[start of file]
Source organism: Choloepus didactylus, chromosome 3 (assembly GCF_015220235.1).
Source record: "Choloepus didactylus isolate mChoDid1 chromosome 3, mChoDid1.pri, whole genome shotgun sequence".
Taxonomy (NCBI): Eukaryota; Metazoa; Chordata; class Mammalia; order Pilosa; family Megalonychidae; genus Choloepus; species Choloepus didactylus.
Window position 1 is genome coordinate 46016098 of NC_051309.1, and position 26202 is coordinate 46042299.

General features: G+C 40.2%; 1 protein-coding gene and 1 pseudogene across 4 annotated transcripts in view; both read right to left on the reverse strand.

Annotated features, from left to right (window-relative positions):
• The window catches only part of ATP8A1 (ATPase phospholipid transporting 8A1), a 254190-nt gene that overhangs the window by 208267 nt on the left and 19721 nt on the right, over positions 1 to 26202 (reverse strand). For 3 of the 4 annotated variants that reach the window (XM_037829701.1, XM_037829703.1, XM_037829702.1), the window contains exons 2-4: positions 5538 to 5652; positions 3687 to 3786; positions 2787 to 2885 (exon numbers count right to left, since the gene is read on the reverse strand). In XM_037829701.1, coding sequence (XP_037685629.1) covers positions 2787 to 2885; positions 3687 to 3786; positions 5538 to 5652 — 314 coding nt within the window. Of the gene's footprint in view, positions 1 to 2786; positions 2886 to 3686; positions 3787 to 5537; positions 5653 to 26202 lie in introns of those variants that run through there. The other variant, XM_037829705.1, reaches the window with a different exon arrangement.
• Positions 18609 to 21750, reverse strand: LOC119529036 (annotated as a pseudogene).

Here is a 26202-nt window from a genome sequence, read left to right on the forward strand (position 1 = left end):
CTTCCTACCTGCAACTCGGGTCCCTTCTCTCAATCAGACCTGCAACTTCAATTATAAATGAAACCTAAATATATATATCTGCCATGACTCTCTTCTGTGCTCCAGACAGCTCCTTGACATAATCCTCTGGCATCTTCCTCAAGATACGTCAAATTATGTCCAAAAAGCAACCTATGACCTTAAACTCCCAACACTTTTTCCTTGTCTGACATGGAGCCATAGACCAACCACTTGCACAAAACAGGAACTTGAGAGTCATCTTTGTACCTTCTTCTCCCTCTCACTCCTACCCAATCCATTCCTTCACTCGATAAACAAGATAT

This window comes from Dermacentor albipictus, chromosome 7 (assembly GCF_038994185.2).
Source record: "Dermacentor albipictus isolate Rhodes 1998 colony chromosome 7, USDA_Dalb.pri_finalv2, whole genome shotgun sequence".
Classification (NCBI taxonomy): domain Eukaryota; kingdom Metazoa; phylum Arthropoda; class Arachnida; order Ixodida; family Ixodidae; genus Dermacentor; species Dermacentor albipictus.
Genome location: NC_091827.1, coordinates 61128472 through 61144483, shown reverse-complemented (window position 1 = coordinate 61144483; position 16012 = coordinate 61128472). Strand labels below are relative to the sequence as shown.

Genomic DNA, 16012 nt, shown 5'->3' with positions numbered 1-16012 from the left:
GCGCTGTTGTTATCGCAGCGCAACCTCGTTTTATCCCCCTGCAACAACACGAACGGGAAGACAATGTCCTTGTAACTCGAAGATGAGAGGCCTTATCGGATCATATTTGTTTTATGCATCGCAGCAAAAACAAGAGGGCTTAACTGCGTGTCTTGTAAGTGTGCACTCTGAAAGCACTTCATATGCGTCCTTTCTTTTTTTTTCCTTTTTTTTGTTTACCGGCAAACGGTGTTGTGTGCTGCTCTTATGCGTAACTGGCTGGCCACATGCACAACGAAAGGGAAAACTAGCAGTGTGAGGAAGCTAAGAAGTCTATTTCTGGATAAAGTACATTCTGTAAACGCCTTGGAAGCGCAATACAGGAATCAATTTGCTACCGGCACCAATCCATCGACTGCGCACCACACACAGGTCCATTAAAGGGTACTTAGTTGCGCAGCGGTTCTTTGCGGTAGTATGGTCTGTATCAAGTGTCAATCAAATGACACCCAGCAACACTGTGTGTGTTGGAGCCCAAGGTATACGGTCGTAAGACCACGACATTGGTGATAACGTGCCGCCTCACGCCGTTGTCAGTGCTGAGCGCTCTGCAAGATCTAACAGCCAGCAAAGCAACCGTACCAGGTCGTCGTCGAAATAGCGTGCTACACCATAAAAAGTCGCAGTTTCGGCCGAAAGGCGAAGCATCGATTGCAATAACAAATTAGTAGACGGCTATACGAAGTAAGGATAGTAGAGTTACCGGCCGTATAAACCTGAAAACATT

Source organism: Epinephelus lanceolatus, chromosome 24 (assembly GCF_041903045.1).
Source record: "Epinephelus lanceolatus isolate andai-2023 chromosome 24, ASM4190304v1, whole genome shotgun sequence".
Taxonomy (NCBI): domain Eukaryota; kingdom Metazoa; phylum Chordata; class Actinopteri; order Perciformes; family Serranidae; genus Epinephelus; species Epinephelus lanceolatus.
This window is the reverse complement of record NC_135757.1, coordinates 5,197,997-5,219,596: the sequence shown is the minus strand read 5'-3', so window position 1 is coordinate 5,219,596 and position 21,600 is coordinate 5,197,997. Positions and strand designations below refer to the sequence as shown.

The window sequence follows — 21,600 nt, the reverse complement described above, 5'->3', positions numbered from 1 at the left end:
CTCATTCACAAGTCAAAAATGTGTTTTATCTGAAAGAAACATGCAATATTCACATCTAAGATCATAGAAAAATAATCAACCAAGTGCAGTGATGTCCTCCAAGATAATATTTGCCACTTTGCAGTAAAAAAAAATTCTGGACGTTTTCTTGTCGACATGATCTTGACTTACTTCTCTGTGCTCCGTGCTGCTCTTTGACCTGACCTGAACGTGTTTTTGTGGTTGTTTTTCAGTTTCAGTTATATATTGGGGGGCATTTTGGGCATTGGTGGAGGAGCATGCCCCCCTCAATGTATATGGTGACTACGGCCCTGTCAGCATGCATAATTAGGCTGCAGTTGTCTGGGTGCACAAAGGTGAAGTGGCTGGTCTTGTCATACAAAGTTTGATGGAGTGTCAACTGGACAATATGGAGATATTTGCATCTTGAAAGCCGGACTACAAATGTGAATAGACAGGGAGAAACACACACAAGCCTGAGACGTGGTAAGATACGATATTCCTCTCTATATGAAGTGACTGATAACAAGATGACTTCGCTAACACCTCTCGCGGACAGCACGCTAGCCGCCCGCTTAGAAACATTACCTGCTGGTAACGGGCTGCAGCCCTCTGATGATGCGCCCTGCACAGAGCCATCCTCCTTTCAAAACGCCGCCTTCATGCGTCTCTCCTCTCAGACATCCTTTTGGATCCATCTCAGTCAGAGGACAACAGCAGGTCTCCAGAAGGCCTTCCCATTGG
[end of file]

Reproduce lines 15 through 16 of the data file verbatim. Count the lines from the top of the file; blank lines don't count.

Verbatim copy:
Genomic DNA, 16012 nt, shown 5'->3' with positions numbered 1-16012 from the left:
GCGCTGTTGTTATCGCAGCGCAACCTCGTTTTATCCCCCTGCAACAACACGAACGGGAAGACAATGTCCTTGTAACTCGAAGATGAGAGGCCTTATCGGATCATATTTGTTTTATGCATCGCAGCAAAAACAAGAGGGCTTAACTGCGTGTCTTGTAAGTGTGCACTCTGAAAGCACTTCATATGCGTCCTTTCTTTTTTTTTCCTTTTTTTTGTTTACCGGCAAACGGTGTTGTGTGCTGCTCTTATGCGTAACTGGCTGGCCACATGCACAACGAAAGGGAAAACTAGCAGTGTGAGGAAGCTAAGAAGTCTATTTCTGGATAAAGTACATTCTGTAAACGCCTTGGAAGCGCAATACAGGAATCAATTTGCTACCGGCACCAATCCATCGACTGCGCACCACACACAGGTCCATTAAAGGGTACTTAGTTGCGCAGCGGTTCTTTGCGGTAGTATGGTCTGTATCAAGTGTCAATCAAATGACACCCAGCAACACTGTGTGTGTTGGAGCCCAAGGTATACGGTCGTAAGACCACGACATTGGTGATAACGTGCCGCCTCACGCCGTTGTCAGTGCTGAGCGCTCTGCAAGATCTAACAGCCAGCAAAGCAACCGTACCAGGTCGTCGTCGAAATAGCGTGCTACACCATAAAAAGTCGCAGTTTCGGCCGAAAGGCGAAGCATCGATTGCAATAACAAATTAGTAGACGGCTATACGAAGTAAGGATAGTAGAGTTACCGGCCGTATAAACCTGAAAACATT